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What Is Aquafaba and Why I Won’t Use It


Aquafaba has become the darling of the vegan world in the last couple of years because it can replicate egg whites in recipes. For those who don't (or can't) eat eggs, aquafaba opens up a much wider array of possibilities for recipe creation and produces those light, fluffy baked goods they miss eating. As for me? I don't like aquafaba and you certainly won't see me using it in my kitchen!

What is Aquafaba?

Aquafaba is the water or brine you find in canned beans. Typically, you'd rinse the beans in a colander or strainer to wash away the liquid, but with aquafaba you save the brine and whip it up with a hand mixer or stand mixer until it's light and fluffy. Aquafaba is used to make a variety of recipes, including:

  • meringues
  • marshmallow fluff
  • mousse
  • frosting/buttercream
  • mayo
  • vegan cheese
  • marzipan
  • macarons
  • ice cream
  • muffins, cupcakes and brownies

While I admire the technological creativity of aquafaba (that's a kitchen experiment I never would have thought of!), it's not something I have made and never will.

Why I Won't Use Aquafaba


Many canned goods are lined with bisphenol A (BPA), a chemical that interferes with our hormones. (You'll also find it in plastics and baby items.) BPA is linked to infertility, hormone-related cancers and hyperactivity in children. In canned goods, BPA leaches from the lining into the food and also the liquid that surrounds that food. Since aquafaba is a relatively thin liquid, it becomes very easy for any chemicals to disperse throughout it.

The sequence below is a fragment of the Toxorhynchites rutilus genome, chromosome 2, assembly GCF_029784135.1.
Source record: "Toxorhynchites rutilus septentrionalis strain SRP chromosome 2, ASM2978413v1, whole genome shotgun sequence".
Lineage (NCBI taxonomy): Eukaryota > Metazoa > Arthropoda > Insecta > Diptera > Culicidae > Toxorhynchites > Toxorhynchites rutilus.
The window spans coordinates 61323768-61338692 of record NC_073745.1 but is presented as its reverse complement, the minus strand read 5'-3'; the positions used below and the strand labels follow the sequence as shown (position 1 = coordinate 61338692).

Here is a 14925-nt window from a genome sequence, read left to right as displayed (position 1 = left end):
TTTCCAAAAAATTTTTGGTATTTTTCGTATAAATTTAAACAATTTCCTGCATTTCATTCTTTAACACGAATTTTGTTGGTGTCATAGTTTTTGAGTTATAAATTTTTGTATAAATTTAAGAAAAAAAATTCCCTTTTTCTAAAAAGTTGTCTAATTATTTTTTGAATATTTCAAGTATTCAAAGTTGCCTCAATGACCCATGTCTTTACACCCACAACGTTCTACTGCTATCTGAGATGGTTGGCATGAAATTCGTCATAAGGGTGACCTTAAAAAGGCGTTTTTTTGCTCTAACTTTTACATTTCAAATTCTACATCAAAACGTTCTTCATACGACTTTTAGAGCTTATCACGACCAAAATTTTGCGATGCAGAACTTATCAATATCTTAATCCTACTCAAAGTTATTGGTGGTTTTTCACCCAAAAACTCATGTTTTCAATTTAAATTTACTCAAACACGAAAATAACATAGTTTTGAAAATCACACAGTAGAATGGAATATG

But what about BPA-free canned beans? Still, nope. More reasons why below!

ANTI-NUTRIENTS + compounds that interfere with digestion

Beans contain several anti-nutrients and other compounds that can negatively affect us. These include:

  • Phytic acid: this binds to vitamins and minerals, making them less available for us to use.
  • Oligosaccharides: these are sugars that remain undigested until they get to your colon, where the bacterial feast begins, often making us gassy.
  • Saponins: they have a bitter, soapy quality that helps aquafaba whip up and get foamy. While saponins have some positive benefits, they can be very difficult to digest, leading to digestive upset (especially for those with existing digestive issues) and may even lead to leaky gut.

I don't want to deter anyone from eating beans as they are loaded with essential nutrients like protein, fibre and iron. The process of cooking beans and legumes helps to reduce some of these compounds – and where do they go? They are released into the bean water. That's why I recommend soaking and cooking beans from scratch, or rinsing the liquid from canned beans really, really well. Bean water is meant to be tossed, not consumed.


As I discuss in detail in the post How to Eat More Beans and Fart Less, many of us have some undesirable digestive effects after eating beans. There are many ways that we can reduce our gassy response to beans for sure, but one of the worst culprits are those oligosaccharides, which seep into the cooking water. When we use aquafaba, we are using the part that is probably going to make us the most tooty.


Canned and processed foods contain large amounts of salt as a preservative (and often companies aren't using the beneficial types of salt that contain minerals, either). Rinsing off the beans allows you to send some of this salt down the drain. One study also found that canned brine that contains sodium and disodium EDTA affects the volume and the stability of aquafaba foam. If you're going to use aquafaba, opt for the salt-free beans as this will allow for a lighter, fluffier aquafaba.

No nutritional value

Selecting foods isn't just about them being free of certain chemicals, preservatives or anti-nutrients. They also need to have nutritional value for me. There isn't anything in aquafaba that is a true benefit for us to consume.

AQUAFABA isN'T Appealing

Knowing where it comes from – the slimy brine – doesn't entice me in the slightest. Even the creator of aquafaba, a French opera tenor, agrees with me. When he was wondering how he could make a meringue without eggs, he actually asked himself: “What would disgust me as much as a raw egg white?”